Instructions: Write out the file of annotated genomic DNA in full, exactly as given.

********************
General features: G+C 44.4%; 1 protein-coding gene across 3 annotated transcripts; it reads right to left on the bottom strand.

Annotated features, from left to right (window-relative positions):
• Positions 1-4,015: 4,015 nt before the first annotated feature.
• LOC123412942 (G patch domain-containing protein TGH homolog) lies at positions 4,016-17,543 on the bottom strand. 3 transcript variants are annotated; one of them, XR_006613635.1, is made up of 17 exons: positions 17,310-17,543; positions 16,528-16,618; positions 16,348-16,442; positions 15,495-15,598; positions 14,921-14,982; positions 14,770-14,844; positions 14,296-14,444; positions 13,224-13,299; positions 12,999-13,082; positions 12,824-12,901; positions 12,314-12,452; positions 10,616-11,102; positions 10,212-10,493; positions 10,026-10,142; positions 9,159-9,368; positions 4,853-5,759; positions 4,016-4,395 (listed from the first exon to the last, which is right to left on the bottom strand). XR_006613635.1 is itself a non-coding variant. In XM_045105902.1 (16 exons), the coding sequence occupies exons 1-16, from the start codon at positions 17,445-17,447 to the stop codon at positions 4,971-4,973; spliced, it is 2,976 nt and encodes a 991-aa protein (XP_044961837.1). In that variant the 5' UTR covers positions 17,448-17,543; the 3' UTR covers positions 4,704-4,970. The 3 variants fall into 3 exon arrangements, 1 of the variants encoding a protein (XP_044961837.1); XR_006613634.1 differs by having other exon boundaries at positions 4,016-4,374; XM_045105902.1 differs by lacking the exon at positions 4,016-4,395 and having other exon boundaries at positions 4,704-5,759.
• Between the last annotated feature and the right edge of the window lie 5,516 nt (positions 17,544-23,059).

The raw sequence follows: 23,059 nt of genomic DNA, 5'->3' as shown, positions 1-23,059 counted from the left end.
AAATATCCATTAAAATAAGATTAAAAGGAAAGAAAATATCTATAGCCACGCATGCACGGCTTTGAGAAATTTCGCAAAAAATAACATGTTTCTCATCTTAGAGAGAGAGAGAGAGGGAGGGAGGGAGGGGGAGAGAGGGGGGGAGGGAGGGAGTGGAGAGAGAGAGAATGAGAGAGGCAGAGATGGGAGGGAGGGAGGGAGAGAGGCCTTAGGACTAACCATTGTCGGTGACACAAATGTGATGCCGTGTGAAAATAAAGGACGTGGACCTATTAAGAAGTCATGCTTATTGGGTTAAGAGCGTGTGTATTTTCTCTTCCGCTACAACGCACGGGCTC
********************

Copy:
General features: G+C 44.4%; 1 protein-coding gene across 3 annotated transcripts; it reads right to left on the bottom strand.

Annotated features, from left to right (window-relative positions):
• Positions 1-4,015: 4,015 nt before the first annotated feature.
• LOC123412942 (G patch domain-containing protein TGH homolog) lies at positions 4,016-17,543 on the bottom strand. 3 transcript variants are annotated; one of them, XR_006613635.1, is made up of 17 exons: positions 17,310-17,543; positions 16,528-16,618; positions 16,348-16,442; positions 15,495-15,598; positions 14,921-14,982; positions 14,770-14,844; positions 14,296-14,444; positions 13,224-13,299; positions 12,999-13,082; positions 12,824-12,901; positions 12,314-12,452; positions 10,616-11,102; positions 10,212-10,493; positions 10,026-10,142; positions 9,159-9,368; positions 4,853-5,759; positions 4,016-4,395 (listed from the first exon to the last, which is right to left on the bottom strand). XR_006613635.1 is itself a non-coding variant. In XM_045105902.1 (16 exons), the coding sequence occupies exons 1-16, from the start codon at positions 17,445-17,447 to the stop codon at positions 4,971-4,973; spliced, it is 2,976 nt and encodes a 991-aa protein (XP_044961837.1). In that variant the 5' UTR covers positions 17,448-17,543; the 3' UTR covers positions 4,704-4,970. The 3 variants fall into 3 exon arrangements, 1 of the variants encoding a protein (XP_044961837.1); XR_006613634.1 differs by having other exon boundaries at positions 4,016-4,374; XM_045105902.1 differs by lacking the exon at positions 4,016-4,395 and having other exon boundaries at positions 4,704-5,759.
• Between the last annotated feature and the right edge of the window lie 5,516 nt (positions 17,544-23,059).

The raw sequence follows: 23,059 nt of genomic DNA, 5'->3' as shown, positions 1-23,059 counted from the left end.
AAATATCCATTAAAATAAGATTAAAAGGAAAGAAAATATCTATAGCCACGCATGCACGGCTTTGAGAAATTTCGCAAAAAATAACATGTTTCTCATCTTAGAGAGAGAGAGAGAGGGAGGGAGGGAGGGGGAGAGAGGGGGGGAGGGAGGGAGTGGAGAGAGAGAGAATGAGAGAGGCAGAGATGGGAGGGAGGGAGGGAGAGAGGCCTTAGGACTAACCATTGTCGGTGACACAAATGTGATGCCGTGTGAAAATAAAGGACGTGGACCTATTAAGAAGTCATGCTTATTGGGTTAAGAGCGTGTGTATTTTCTCTTCCGCTACAACGCACGGGCTC